#2: Difficulty Biting. A slightly higher number of people named difficulty chewing and biting as their main oral problem. As with tooth pain, chewing difficulty causes could be many: cracked, loose or decayed teeth, ill-fitted dentures, or a jaw joint disorder (TMD). Again, if it hurts to chew or bite, see a dentist. Besides the underlying problem, chewing difficulties could also affect the quality of your nutrition.

#1: Dry Mouth. Chronic dry mouth garnered the highest response in the survey, especially among older adults. This is more serious than the occasional “cotton mouth” feeling we all experience—with chronic dry mouth the salivary glands aren’t producing enough saliva to neutralize mouth acid or fight disease, thus increasing your risk for tooth decay or periodontal (gum) disease. It’s most likely caused by medications or systemic conditions, so talk with your dentist or physician about boosting saliva flow.

If you would like more information on comprehensive dental care, please contact us or schedule an appointment for a consultation.

By Laura Elliff, DMD
September 07, 2018
Category: Dental Procedures
Tags: cosmetic dentistry   crowns  

Dental Crowns and BridgesDental crowns can help you maintain a full, healthy smile. Batavia, IL, dentists Drs. Laura and Andrew Elliff offer dental crowns and other treatments and services that help improve your family's oral health.

What are crowns?

Crowns, also called caps, completely cover damaged, fragile or unattractive teeth. The restorations are hollow inside, allowing them to slide over teeth that have first been reduced in size. Crowns must stand up to intense biting forces every day, making durability a must. They're constructed of strong materials that closely resemble natural tooth enamel, such as porcelain, porcelain-fused-to-metal, ceramic or resin.

At your first crown appointment, your dentist will reduce the size of your tooth and make an impression of your mouth. You'll wear a temporary crown for about two weeks. At your next appointment, your permanent crown will be adjusted, then cemented to your tooth.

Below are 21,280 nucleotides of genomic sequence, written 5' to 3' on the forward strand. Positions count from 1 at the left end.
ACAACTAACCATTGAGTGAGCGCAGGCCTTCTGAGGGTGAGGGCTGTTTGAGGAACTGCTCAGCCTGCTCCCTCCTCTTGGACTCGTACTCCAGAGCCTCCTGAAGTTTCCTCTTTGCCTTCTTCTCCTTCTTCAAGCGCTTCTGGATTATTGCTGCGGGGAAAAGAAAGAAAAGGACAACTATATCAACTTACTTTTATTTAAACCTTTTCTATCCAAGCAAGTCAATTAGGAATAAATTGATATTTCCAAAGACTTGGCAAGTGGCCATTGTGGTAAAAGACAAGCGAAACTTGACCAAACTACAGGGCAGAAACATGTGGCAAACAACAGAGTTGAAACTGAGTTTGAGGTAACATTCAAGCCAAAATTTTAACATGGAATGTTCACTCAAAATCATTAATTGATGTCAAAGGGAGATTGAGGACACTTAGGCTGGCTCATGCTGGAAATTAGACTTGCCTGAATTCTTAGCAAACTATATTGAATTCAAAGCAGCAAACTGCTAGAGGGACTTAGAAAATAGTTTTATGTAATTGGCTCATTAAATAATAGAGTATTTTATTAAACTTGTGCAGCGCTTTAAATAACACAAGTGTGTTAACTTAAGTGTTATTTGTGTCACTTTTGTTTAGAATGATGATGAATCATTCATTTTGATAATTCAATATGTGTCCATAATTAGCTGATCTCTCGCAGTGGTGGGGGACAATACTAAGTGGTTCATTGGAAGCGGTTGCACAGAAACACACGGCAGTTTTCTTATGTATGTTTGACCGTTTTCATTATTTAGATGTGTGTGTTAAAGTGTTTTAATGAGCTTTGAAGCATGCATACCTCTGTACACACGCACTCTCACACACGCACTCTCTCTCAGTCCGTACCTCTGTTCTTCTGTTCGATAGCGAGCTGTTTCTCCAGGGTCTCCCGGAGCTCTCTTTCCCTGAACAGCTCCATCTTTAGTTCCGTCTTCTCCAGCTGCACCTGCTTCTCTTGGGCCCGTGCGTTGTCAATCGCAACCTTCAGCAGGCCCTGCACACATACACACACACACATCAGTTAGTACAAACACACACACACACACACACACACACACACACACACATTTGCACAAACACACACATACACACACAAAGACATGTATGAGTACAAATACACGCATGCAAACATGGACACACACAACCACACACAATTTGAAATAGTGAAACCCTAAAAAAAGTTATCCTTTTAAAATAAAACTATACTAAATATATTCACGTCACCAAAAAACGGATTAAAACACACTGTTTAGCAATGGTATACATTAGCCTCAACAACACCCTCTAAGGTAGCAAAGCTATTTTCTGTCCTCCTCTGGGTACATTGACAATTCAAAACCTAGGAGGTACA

Your Batavia dentist may recommend a crown in any of these situations:

  • You've fractured a tooth: Fractures can occur due to vehicular accidents, falls, blows to the mouth or cracks in teeth. Although fractures are unsightly, appearance isn't the only concern if you've broken a tooth. Pain and difficulty eating often occur after you've fractured your tooth. Luckily, crowns restore the normal height, width and shape of your teeth.
  • Your tooth is fragile: Fragile teeth are more likely to fracture unless they receive crowns. Teeth can become fragile due to cracks that weaken their structure, root canal therapy or large fillings. In some cases, crowns may be needed because your teeth have become brittle with age. Crowns absorb biting forces, preventing fragile teeth from breaking.
  • Your tooth is too short: Grinding your teeth can shorten teeth, but short teeth can also occur naturally. Shorter teeth can affect both your bite and your appearance. Fortunately, crowns offer a simple way to lengthen the teeth.
  • You don't like the way a tooth looks: Crowns hide discolorations and can completely change the appearance of your teeth. They're an excellent choice if you feel self-conscious about a pointed, crooked or oddly shaped tooth.
  • You lost a tooth: Bridges, restorations that consist of one or more artificial teeth connected to crowns, can fill in the gaps if you've experienced tooth loss.

Could a crown improve your smile? Call Batavia, IL, dentists Drs. Laura and Andrew Elliff at (630) 482-7200 to schedule your appointment.